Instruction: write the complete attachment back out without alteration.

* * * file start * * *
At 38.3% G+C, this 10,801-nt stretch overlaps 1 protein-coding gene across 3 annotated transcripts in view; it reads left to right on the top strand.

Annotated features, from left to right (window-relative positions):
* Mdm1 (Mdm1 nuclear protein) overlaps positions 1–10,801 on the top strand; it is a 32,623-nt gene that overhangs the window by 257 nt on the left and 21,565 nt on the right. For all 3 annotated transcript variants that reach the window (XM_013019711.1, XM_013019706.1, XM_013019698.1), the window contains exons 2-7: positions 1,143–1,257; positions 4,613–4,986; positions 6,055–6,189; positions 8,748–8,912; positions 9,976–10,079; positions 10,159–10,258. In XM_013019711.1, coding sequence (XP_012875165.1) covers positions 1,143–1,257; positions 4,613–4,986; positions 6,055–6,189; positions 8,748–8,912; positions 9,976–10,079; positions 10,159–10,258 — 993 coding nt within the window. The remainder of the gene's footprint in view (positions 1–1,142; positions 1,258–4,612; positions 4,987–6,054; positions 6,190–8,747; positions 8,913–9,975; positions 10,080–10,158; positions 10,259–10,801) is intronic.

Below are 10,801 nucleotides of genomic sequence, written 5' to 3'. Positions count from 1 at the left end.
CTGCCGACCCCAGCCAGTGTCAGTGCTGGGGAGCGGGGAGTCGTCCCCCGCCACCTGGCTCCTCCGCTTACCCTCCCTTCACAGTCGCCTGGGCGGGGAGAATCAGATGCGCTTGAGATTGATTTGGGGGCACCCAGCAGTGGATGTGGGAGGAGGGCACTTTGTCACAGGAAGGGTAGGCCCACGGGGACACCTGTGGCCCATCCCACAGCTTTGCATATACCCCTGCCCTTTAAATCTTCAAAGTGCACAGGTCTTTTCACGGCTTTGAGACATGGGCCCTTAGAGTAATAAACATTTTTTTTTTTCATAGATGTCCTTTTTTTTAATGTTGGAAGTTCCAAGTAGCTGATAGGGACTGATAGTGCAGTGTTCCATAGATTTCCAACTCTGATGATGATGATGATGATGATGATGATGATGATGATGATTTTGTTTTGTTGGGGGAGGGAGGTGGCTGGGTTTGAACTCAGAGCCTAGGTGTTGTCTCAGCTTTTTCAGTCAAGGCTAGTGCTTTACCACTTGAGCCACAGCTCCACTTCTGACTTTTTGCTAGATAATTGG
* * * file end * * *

At 38.3% G+C, this 10,801-nt stretch overlaps 1 protein-coding gene across 3 annotated transcripts in view; it reads left to right on the top strand.

Annotated features, from left to right (window-relative positions):
* Mdm1 (Mdm1 nuclear protein) overlaps positions 1–10,801 on the top strand; it is a 32,623-nt gene that overhangs the window by 257 nt on the left and 21,565 nt on the right. For all 3 annotated transcript variants that reach the window (XM_013019711.1, XM_013019706.1, XM_013019698.1), the window contains exons 2-7: positions 1,143–1,257; positions 4,613–4,986; positions 6,055–6,189; positions 8,748–8,912; positions 9,976–10,079; positions 10,159–10,258. In XM_013019711.1, coding sequence (XP_012875165.1) covers positions 1,143–1,257; positions 4,613–4,986; positions 6,055–6,189; positions 8,748–8,912; positions 9,976–10,079; positions 10,159–10,258 — 993 coding nt within the window. The remainder of the gene's footprint in view (positions 1–1,142; positions 1,258–4,612; positions 4,987–6,054; positions 6,190–8,747; positions 8,913–9,975; positions 10,080–10,158; positions 10,259–10,801) is intronic.

Below are 10,801 nucleotides of genomic sequence, written 5' to 3'. Positions count from 1 at the left end.
CTGCCGACCCCAGCCAGTGTCAGTGCTGGGGAGCGGGGAGTCGTCCCCCGCCACCTGGCTCCTCCGCTTACCCTCCCTTCACAGTCGCCTGGGCGGGGAGAATCAGATGCGCTTGAGATTGATTTGGGGGCACCCAGCAGTGGATGTGGGAGGAGGGCACTTTGTCACAGGAAGGGTAGGCCCACGGGGACACCTGTGGCCCATCCCACAGCTTTGCATATACCCCTGCCCTTTAAATCTTCAAAGTGCACAGGTCTTTTCACGGCTTTGAGACATGGGCCCTTAGAGTAATAAACATTTTTTTTTTTCATAGATGTCCTTTTTTTTAATGTTGGAAGTTCCAAGTAGCTGATAGGGACTGATAGTGCAGTGTTCCATAGATTTCCAACTCTGATGATGATGATGATGATGATGATGATGATGATGATGATTTTGTTTTGTTGGGGGAGGGAGGTGGCTGGGTTTGAACTCAGAGCCTAGGTGTTGTCTCAGCTTTTTCAGTCAAGGCTAGTGCTTTACCACTTGAGCCACAGCTCCACTTCTGACTTTTTGCTAGATAATTGG